But for those who are already Christians, who have believed and called upon the name of the Lord (perhaps many years ago), there is a further question. Supposing there is a break in the gospel chain – that someone is not saved, in other words – the question is, which link has been broken? The failure cannot be with God. He will never fail to save anyone who calls on him out of faith in Christ. In the situation Paul was concerned about, the break was not in the area of his responsibility, for he had preached the gospel faithfully and they had heard the message (cf. v. 18). No, the failure has been on the part of the people of Israel: they have refused to believe (v. 16). But what about our own day? What about the millions of people around our world and in our communities who were created in God’s image to know and enjoy and glorify him, but who are living as strangers to him? If they are lost because they reject the gospel and refuse to accept the Lord Jesus, that is one thing. But what if the break is occurring elsewhere in the chain? What about our neighbors who aren’t responding because they aren’t hearing and seeing a credible witness from us? And what about the more than one billion people alive today who have never called on the name of the Lord Jesus not because they do not believe in him but because they have never heard of him? What will we say about that? More important, what will we do about it?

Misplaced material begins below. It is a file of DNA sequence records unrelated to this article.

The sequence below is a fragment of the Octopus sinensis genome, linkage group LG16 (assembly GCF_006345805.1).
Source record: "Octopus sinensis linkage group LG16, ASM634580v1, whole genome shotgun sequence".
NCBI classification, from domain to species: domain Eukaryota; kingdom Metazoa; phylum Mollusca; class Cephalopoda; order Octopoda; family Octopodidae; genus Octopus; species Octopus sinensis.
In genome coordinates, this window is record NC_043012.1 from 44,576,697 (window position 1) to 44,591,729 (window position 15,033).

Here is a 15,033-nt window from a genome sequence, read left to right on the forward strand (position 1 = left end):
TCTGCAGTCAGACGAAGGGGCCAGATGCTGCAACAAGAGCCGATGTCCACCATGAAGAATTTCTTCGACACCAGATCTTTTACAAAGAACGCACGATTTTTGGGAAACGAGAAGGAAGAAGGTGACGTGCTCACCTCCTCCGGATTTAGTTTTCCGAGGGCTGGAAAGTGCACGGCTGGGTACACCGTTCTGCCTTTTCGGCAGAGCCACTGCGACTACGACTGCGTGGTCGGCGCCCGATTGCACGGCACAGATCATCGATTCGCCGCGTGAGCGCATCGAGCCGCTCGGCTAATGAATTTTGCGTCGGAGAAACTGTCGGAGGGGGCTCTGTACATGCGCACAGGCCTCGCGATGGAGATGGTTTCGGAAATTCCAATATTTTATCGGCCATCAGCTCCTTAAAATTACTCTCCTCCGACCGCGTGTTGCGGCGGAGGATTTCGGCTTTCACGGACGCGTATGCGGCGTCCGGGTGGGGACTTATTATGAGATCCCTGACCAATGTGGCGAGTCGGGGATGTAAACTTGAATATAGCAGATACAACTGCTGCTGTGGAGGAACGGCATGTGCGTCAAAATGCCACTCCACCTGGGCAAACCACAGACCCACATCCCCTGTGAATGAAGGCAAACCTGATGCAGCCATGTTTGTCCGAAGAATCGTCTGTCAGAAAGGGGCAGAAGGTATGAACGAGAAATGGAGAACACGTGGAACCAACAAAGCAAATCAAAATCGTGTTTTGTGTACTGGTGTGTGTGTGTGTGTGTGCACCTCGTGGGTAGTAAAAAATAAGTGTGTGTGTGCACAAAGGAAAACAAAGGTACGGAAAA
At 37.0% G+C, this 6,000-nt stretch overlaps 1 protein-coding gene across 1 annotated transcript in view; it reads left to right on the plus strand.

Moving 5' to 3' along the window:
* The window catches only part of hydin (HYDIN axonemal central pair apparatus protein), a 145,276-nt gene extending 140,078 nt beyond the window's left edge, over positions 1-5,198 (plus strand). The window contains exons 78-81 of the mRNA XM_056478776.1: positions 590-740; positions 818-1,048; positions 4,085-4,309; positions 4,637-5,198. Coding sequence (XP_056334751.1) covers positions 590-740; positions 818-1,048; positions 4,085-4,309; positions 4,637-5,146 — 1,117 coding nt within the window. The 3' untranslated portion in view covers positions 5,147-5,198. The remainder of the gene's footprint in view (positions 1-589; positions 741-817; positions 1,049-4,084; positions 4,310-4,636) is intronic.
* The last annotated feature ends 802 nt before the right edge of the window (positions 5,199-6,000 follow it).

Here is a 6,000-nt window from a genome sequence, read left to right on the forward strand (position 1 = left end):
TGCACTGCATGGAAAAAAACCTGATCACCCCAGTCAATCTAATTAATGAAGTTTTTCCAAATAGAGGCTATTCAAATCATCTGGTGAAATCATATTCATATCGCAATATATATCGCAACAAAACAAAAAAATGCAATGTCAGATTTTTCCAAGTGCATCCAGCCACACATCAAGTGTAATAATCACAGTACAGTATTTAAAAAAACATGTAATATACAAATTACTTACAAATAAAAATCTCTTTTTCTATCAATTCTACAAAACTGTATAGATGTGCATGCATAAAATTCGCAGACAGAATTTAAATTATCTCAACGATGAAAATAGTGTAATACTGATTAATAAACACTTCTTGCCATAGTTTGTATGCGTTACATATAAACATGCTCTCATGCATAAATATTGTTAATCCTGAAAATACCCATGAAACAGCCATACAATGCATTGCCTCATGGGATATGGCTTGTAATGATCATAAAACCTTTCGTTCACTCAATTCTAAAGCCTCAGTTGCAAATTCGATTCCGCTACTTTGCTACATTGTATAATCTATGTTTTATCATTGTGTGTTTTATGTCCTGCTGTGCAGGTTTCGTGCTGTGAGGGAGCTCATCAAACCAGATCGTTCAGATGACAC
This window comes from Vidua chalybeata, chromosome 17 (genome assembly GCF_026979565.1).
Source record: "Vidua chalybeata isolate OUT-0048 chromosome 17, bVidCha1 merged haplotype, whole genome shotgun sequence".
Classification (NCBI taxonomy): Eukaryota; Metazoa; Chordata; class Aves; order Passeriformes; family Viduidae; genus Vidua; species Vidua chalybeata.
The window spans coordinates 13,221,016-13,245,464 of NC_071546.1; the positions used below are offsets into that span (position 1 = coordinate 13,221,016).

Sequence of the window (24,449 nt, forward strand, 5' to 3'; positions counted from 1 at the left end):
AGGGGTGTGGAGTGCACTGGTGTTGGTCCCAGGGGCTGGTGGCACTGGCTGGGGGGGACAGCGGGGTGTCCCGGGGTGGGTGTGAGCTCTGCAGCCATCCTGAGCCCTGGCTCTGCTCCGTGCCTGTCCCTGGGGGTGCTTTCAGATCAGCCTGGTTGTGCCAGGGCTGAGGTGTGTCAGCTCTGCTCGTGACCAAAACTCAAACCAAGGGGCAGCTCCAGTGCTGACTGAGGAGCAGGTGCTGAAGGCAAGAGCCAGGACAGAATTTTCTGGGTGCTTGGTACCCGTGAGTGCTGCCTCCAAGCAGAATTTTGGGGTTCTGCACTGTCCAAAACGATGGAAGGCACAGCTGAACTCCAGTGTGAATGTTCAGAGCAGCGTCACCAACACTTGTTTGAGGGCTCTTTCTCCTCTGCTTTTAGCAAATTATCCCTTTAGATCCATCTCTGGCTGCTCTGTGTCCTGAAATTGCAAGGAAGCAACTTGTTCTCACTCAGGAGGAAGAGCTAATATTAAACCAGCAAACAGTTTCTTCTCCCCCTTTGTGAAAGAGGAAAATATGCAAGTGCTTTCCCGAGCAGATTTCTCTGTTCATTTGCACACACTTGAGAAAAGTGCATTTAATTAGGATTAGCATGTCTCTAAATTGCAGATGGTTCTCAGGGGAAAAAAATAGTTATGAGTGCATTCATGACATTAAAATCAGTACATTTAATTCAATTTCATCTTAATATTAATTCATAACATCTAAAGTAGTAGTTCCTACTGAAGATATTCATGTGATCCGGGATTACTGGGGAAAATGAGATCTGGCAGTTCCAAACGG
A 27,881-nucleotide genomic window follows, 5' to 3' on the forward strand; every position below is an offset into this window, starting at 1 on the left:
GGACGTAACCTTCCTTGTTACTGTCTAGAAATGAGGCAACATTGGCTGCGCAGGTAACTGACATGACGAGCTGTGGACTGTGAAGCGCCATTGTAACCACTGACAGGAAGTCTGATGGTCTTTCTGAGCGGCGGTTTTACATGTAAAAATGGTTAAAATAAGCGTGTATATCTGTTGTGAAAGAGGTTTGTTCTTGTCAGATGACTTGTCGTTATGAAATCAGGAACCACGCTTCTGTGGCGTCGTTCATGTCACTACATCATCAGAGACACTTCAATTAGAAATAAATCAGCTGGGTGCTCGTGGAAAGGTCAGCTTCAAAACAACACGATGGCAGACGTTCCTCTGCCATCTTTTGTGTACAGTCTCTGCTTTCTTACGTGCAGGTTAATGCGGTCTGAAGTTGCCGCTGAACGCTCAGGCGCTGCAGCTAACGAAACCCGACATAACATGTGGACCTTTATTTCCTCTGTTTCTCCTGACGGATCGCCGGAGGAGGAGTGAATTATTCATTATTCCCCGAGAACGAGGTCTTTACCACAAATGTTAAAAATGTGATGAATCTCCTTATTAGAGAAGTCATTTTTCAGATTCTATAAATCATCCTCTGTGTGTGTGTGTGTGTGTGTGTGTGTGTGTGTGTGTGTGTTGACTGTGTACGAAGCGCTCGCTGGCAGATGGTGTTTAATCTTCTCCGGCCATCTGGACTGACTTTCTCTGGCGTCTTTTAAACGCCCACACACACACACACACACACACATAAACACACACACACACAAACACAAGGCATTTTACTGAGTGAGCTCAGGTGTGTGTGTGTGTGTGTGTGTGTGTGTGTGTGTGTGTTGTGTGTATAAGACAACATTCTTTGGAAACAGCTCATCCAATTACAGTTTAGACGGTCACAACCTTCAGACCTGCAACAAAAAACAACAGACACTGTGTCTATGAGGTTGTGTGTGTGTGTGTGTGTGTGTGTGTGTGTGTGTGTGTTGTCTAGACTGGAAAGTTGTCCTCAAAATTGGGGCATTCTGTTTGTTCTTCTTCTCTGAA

Have you ever thought about why you’re still alive today? Any one of a hundred different accidents could have ended your life yesterday. Just a pinprick hole in a blood vessel in your head, or a clot lodging in an artery near your heart last night, and you would never have seen today. Why didn’t it happen? Is it just luck or fate that keeps anyone alive? Can you be thankful for nothing more than the law of averages or good genetics? Of course not! You and I are alive today because the God who rules all things has a reason for preserving our lives. If you’re not a Christian, his patience in protecting you is intended to lead you back to him. He’s giving you another chance today to turn to him in faith, call upon his name, and ask for his gift of eternal life. You need to do that today, before you run out of chances. If you’re a Christian, you’re alive today because the Lord has a purpose for you to fulfill in proclaiming Jesus Christ. So let’s get busy!

Prayer: Lord Jesus Christ: I call upon your name for salvation. I believe you in my heart, I confess you with my lips and with my life. Send me to speak of you to others. Amen!